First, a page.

Can you hypnotise yourself into becoming a winner? Probably not, though a French gambler hit the headlines when he claimed some years ago that he won millions of francs in a casino after he'd been hypnotised.

If hypnosis is out of the question, unless you're really desperate to try something new(!), mind control isn't. What I mean is the power over your own mind.

Dr Robert Anthony, in his book Betting On Yourself, says he can help turn anyone into a winner, provided they are willing to rid themselves of negative thoughts. Gambling, he says, is mostly all about betting on yourself. This is the risk you take - must take - to see if your beliefs about winning and losing are correct.

Dr Anthony claims anyone can become a millionaire, even betting on racehorses. His approach is that if your mind is programmed to think 'rich and positive', then everything required will follow.

The master formula he advises comprises the following:

  1. definite ideas about how much money you want;
  2. persistent desire to be rich;
  3. confident expectation of financial reward (profit);
  4. unwavering determination to be rich;
  5. willingness to pay the price to be rich.

Let's take a look at just one of the Dr's ideas: unwavering determination to be rich. Most punters find this a tough problem to solve. Constantly confronted by losing streaks and bad luck, many punters become disillusioned. They don't give up altogether but they do lose the power of mind to enable them to win.

Dr Anthony writes: "Winners are determined to continue to advance in the face of every obstacle. They are not easily discouraged by occasional roadblocks. They do not allow themselves to be defeated by obstacles.

"To them, an obstacle is merely an opportunity in disguise. Some of their most successful moneymaking opportunities started out as obstacles."

Perhaps the most important link in Dr Anthony's list is No. 5, on the willingness to 'pay the price' of becoming wealthy. Read what he has to say and then apply the thinking to your own betting activities.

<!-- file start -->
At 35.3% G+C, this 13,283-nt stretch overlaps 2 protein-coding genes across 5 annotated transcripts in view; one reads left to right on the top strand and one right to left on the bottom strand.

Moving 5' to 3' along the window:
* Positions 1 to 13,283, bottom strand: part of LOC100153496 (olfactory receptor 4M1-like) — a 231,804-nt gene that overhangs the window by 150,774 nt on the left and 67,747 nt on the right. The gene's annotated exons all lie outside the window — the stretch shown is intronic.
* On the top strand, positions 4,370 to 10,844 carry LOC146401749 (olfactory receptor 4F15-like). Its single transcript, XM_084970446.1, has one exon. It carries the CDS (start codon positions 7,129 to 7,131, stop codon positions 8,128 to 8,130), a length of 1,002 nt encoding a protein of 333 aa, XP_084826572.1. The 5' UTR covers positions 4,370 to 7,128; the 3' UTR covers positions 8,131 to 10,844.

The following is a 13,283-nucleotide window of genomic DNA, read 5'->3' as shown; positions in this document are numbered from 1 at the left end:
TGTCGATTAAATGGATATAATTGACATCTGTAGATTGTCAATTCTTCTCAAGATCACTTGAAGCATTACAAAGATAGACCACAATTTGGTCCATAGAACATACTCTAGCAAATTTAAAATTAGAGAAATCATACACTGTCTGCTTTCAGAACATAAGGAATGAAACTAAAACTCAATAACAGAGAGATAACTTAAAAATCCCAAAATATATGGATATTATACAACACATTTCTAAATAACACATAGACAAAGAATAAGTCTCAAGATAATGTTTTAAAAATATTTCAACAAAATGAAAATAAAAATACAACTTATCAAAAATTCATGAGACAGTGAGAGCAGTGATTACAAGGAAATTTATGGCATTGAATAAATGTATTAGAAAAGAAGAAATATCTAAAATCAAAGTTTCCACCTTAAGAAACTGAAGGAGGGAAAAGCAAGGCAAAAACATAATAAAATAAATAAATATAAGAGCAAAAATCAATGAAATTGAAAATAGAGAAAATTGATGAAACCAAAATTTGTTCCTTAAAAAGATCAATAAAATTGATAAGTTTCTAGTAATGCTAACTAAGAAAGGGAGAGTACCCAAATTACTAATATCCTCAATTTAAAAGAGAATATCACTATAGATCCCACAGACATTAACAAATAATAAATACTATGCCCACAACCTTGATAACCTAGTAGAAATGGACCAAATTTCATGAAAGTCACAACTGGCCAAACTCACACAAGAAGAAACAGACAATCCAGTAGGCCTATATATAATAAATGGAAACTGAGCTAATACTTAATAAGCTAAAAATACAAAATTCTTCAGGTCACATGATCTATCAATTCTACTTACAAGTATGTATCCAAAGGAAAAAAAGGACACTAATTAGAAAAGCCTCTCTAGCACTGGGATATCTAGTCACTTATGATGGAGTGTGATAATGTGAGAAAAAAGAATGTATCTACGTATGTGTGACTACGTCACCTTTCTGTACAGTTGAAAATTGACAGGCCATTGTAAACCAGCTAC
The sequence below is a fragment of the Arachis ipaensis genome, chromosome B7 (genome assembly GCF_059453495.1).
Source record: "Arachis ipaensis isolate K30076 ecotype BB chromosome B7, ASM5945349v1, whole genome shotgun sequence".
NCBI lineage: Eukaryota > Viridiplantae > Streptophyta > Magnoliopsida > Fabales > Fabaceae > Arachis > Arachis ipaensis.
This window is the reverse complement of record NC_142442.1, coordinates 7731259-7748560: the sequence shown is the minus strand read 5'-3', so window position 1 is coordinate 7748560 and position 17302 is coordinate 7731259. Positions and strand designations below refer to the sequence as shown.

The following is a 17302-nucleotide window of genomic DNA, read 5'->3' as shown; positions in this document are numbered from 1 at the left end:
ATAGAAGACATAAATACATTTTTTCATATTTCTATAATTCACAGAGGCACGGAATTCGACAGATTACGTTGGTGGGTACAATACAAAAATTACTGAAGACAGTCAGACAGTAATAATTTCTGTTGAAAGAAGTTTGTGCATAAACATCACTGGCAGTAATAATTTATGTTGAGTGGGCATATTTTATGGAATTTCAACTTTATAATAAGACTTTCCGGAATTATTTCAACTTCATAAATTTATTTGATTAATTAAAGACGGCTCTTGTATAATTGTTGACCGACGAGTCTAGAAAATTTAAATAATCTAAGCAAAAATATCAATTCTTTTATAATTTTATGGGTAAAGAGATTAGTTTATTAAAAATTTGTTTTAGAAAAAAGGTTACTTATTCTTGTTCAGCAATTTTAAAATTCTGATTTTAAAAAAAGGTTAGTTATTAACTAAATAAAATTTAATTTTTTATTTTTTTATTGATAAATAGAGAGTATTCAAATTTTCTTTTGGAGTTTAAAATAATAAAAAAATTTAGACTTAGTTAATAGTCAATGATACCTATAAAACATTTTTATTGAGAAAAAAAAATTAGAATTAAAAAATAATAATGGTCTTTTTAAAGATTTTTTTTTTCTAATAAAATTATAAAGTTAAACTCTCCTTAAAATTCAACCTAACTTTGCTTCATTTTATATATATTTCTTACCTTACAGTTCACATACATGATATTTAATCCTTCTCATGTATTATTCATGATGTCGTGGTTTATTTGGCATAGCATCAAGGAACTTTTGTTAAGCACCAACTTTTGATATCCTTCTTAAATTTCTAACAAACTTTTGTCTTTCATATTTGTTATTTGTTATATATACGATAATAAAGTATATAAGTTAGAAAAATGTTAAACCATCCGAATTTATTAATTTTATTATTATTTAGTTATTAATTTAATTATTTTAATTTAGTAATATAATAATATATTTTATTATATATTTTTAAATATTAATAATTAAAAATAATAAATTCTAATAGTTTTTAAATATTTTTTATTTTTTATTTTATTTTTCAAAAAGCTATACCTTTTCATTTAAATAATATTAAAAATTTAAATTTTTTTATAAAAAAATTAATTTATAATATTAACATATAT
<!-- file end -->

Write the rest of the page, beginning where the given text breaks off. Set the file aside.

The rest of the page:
"Winners are willing to pay their dues," writes Dr Anthony. "They don't expect something for nothing." In other words, hard work is required, just as in business or any sporting endeavour.

Dr Anthony is a dedicated follower of the American racing expert Howard Sartin, developer of the Sartin method of betting. Dr Sartin also counsels problem gamblers.

Part of his treatment includes both psychological reprogramming and education retraining. He has studied all aspects of gambling in a bid to develop a winning methodology and has come to the conclusion that thoroughbred horse racing, combined with tote betting, was the best and only form of gambling that could be expected to produce a positive expectancy outcome.

From his research, Dr Sartin developed his Win Therapy treatment. His first group of problem gamblers entered into a clinical contract requiring that no wagers would be placed until Dr Sartin and his group could consistently produce a minimum win factor of 45 per cent, at an average tote payoff of $8 on a $2 wager (3/1).

This included a money management process that assured them of a profit. They also were required to attend group therapy sessions.

In 20 years, more than 1800 problem gamblers underwent the therapy. A total of 17 per cent proved to be non-curable. Another 25 per cent stopped gambling on their own after Dr Sartin had demonstrated to them that tote betting could be successful on a consistent basis.

They stopped because they no longer needed the emotional release of losing, or the pathological thrill that came from anticipating a big score.

Some 850 patients gave up all gambling except on racing, which they now saw as investment and not gambling. Once they were taught how to become investors on horse racing they no longer lost money on other gambling-related activities (poker machines, casinos, lotteries, etc.).

At last count, 60 per cent were making a substantial living at professional handicapping, 40 per cent were making a part-time income.

Dr Anthony also stresses that you have to learn to cash in on your own mistakes. First, he explains, you have to acknowledge the error, then track it down and pinpoint its cause (i.e. look at your losing bets, understand where the error was made, and try to ensure you don't make it again).

NEXT MONTH: More on the psychological aspects of punting. What not to do, what to avoid, and how to make all the right decisions. Some of the world's leading authorities are quoted in this article.

Click here to read Part 3.
Click here to read Part 1.

By Jon Hudson